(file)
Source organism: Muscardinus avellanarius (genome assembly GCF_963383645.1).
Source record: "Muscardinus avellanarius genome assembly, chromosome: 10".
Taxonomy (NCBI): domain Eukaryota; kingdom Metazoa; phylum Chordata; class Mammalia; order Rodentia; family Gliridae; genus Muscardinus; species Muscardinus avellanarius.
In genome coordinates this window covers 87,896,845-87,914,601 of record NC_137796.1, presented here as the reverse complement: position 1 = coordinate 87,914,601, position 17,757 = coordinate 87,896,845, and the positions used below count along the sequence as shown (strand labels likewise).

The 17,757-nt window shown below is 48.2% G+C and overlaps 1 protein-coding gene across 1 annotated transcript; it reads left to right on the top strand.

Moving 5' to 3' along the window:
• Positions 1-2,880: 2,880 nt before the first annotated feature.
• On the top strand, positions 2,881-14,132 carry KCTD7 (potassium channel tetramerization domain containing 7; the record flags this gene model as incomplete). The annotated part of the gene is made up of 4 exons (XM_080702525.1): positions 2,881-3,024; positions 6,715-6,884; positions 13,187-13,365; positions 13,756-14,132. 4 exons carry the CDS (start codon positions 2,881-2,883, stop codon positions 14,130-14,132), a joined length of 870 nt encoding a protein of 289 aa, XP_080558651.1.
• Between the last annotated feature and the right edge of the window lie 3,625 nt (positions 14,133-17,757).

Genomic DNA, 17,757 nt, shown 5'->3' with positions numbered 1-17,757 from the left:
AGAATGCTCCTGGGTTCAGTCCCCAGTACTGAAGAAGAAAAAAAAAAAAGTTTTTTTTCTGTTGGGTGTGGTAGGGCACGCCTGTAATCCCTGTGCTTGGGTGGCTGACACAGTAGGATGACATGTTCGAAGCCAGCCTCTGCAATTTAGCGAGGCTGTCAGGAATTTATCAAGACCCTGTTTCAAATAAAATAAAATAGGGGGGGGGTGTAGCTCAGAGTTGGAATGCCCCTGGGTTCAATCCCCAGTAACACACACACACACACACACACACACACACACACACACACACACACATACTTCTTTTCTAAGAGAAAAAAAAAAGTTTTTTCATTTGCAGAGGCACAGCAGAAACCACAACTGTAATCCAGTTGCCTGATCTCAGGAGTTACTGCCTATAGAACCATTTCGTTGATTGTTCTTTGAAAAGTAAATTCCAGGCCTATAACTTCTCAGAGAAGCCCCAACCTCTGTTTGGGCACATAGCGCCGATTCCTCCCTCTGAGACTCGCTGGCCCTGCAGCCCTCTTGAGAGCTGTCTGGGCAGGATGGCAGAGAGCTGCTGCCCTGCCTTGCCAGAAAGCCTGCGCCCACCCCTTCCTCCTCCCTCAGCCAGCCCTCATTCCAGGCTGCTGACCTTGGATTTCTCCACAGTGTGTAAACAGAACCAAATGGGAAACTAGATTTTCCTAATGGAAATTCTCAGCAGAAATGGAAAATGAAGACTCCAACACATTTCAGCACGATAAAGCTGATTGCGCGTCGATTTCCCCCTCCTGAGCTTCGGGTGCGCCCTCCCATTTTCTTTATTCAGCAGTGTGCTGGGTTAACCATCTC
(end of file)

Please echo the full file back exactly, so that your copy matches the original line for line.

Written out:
Source organism: Muscardinus avellanarius (genome assembly GCF_963383645.1).
Source record: "Muscardinus avellanarius genome assembly, chromosome: 10".
Taxonomy (NCBI): domain Eukaryota; kingdom Metazoa; phylum Chordata; class Mammalia; order Rodentia; family Gliridae; genus Muscardinus; species Muscardinus avellanarius.
In genome coordinates this window covers 87,896,845-87,914,601 of record NC_137796.1, presented here as the reverse complement: position 1 = coordinate 87,914,601, position 17,757 = coordinate 87,896,845, and the positions used below count along the sequence as shown (strand labels likewise).

The 17,757-nt window shown below is 48.2% G+C and overlaps 1 protein-coding gene across 1 annotated transcript; it reads left to right on the top strand.

Moving 5' to 3' along the window:
• Positions 1-2,880: 2,880 nt before the first annotated feature.
• On the top strand, positions 2,881-14,132 carry KCTD7 (potassium channel tetramerization domain containing 7; the record flags this gene model as incomplete). The annotated part of the gene is made up of 4 exons (XM_080702525.1): positions 2,881-3,024; positions 6,715-6,884; positions 13,187-13,365; positions 13,756-14,132. 4 exons carry the CDS (start codon positions 2,881-2,883, stop codon positions 14,130-14,132), a joined length of 870 nt encoding a protein of 289 aa, XP_080558651.1.
• Between the last annotated feature and the right edge of the window lie 3,625 nt (positions 14,133-17,757).

Genomic DNA, 17,757 nt, shown 5'->3' with positions numbered 1-17,757 from the left:
AGAATGCTCCTGGGTTCAGTCCCCAGTACTGAAGAAGAAAAAAAAAAAAGTTTTTTTTCTGTTGGGTGTGGTAGGGCACGCCTGTAATCCCTGTGCTTGGGTGGCTGACACAGTAGGATGACATGTTCGAAGCCAGCCTCTGCAATTTAGCGAGGCTGTCAGGAATTTATCAAGACCCTGTTTCAAATAAAATAAAATAGGGGGGGGGTGTAGCTCAGAGTTGGAATGCCCCTGGGTTCAATCCCCAGTAACACACACACACACACACACACACACACACACACACACACACACACATACTTCTTTTCTAAGAGAAAAAAAAAAGTTTTTTCATTTGCAGAGGCACAGCAGAAACCACAACTGTAATCCAGTTGCCTGATCTCAGGAGTTACTGCCTATAGAACCATTTCGTTGATTGTTCTTTGAAAAGTAAATTCCAGGCCTATAACTTCTCAGAGAAGCCCCAACCTCTGTTTGGGCACATAGCGCCGATTCCTCCCTCTGAGACTCGCTGGCCCTGCAGCCCTCTTGAGAGCTGTCTGGGCAGGATGGCAGAGAGCTGCTGCCCTGCCTTGCCAGAAAGCCTGCGCCCACCCCTTCCTCCTCCCTCAGCCAGCCCTCATTCCAGGCTGCTGACCTTGGATTTCTCCACAGTGTGTAAACAGAACCAAATGGGAAACTAGATTTTCCTAATGGAAATTCTCAGCAGAAATGGAAAATGAAGACTCCAACACATTTCAGCACGATAAAGCTGATTGCGCGTCGATTTCCCCCTCCTGAGCTTCGGGTGCGCCCTCCCATTTTCTTTATTCAGCAGTGTGCTGGGTTAACCATCTC